Diabetes refers to any disease in which your blood sugar levels are above normal. These high blood sugar levels can occur for several reasons, and the reasons behind the elevated blood sugar usually help your doctor determine what “type” of diabetes you have. Ultimately, however, diabetes usually has to do with insulin, a hormone produced by the pancreas to regulate glucose, or blood sugar, levels. When your body doesn’t produce enough insulin, or doesn’t properly use the insulin it does produce, then diabetes is the result.
There are several different types of diabetes. The most common form is type 2 diabetes, accounting for more than 90 percent of diabetes cases. It used to be called “adult-onset diabetes” because it typically develops in adulthood. With type 2 diabetes, the body doesn't use insulin as efficiently as it used to, and high blood sugar is the result. Risk factors for type 2 diabetes include family history, ethnic background, old age, obesity and inactivity, among others.
Type 1 diabetes typically starts in childhood and accounts for about 5 percent of all diabetes cases. With type 1 diabetes, the body produces too little insulin or none at all. It is thought to be more of a genetic or environmental disorder and is not preventable, like some cases of type 2 diabetes.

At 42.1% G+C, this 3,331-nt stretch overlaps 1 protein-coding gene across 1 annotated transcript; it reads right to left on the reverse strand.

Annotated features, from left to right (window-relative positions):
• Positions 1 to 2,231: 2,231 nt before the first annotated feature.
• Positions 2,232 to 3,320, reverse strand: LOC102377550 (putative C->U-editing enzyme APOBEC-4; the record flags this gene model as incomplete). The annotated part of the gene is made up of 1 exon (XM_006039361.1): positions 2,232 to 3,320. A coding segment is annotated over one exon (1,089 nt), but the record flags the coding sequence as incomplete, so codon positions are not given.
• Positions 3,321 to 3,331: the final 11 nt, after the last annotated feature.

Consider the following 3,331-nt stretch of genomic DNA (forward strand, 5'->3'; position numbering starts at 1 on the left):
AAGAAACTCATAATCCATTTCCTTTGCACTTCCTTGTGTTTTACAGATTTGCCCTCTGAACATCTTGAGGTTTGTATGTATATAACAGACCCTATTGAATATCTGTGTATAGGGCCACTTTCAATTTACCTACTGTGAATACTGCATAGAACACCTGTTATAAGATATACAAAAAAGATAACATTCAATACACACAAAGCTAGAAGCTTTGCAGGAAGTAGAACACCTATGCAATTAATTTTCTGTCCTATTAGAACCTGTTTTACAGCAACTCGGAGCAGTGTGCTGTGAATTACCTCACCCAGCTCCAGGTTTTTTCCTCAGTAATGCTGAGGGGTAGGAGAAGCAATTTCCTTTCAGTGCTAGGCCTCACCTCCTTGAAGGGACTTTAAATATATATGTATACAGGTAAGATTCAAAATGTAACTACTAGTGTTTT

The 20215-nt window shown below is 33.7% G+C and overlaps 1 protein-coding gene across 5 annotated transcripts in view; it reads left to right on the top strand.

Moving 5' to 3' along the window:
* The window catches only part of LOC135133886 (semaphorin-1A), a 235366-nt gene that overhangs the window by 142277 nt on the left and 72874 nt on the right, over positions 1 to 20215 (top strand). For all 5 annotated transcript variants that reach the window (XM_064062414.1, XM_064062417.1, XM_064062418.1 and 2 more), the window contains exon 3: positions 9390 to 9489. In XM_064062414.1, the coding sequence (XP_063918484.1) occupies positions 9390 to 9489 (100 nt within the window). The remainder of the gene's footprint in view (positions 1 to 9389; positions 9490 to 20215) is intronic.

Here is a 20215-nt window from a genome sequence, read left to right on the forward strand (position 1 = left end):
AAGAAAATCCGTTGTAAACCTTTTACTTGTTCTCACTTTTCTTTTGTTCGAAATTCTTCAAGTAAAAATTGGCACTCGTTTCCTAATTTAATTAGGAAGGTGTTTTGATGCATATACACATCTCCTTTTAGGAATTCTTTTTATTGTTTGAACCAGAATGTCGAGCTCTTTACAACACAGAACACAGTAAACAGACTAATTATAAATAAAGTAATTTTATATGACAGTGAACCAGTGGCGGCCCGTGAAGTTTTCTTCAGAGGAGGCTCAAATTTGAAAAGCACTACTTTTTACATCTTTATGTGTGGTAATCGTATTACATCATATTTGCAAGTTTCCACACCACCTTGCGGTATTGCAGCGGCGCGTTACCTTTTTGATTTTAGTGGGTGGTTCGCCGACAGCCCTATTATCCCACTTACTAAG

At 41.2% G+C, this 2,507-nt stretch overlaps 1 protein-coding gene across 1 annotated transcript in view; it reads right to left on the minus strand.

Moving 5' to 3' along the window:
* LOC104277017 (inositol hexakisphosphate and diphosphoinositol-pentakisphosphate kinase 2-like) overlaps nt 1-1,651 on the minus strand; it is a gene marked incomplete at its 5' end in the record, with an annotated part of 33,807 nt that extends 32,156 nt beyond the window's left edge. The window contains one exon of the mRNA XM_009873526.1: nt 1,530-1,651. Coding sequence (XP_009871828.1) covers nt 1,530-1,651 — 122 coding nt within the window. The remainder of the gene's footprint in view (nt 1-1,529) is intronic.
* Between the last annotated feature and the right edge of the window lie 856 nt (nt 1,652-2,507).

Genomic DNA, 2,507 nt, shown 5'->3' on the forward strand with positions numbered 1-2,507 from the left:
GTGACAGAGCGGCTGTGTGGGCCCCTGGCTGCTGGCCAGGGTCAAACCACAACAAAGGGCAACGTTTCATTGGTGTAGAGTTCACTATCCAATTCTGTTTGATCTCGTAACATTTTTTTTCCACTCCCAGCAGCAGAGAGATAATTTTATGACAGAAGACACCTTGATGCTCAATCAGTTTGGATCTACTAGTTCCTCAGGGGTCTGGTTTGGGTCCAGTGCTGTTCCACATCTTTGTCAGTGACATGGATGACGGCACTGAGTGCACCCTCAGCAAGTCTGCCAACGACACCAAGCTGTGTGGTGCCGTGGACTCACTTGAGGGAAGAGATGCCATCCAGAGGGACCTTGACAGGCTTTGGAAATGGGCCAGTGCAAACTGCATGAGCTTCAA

There are rare forms of diabetes, as well. Some women will develop gestational diabetes while pregnant. And there are forms of diabetes known as monogenic diabetes, neonatal diabetes mellitus and maturity-onset diabetes of the young that all seem to be related to some type of genetic disorder.
Diabetes is the seventh leading cause of death in the United States. Without treatment, it can lead to heart disease, blindness, kidney failure, and lower-extremity amputations.
Treatments for diabetes will vary, but most require some combination of healthy eating to regulate blood sugar, regular exercise and medication. Those with type 1 diabetes usually need to take some form of insulin on a regular basis in order to regulate their blood sugar. Medication is not always required for type 2 diabetes, but several forms of medication often help people with type 2 diabetes regulate blood sugar along with a good diet and exercise.
SOURCES: U.S. Centers for Disease Control and Prevention; U.S. National Institute of Diabetes and Digestive and Kidney Diseases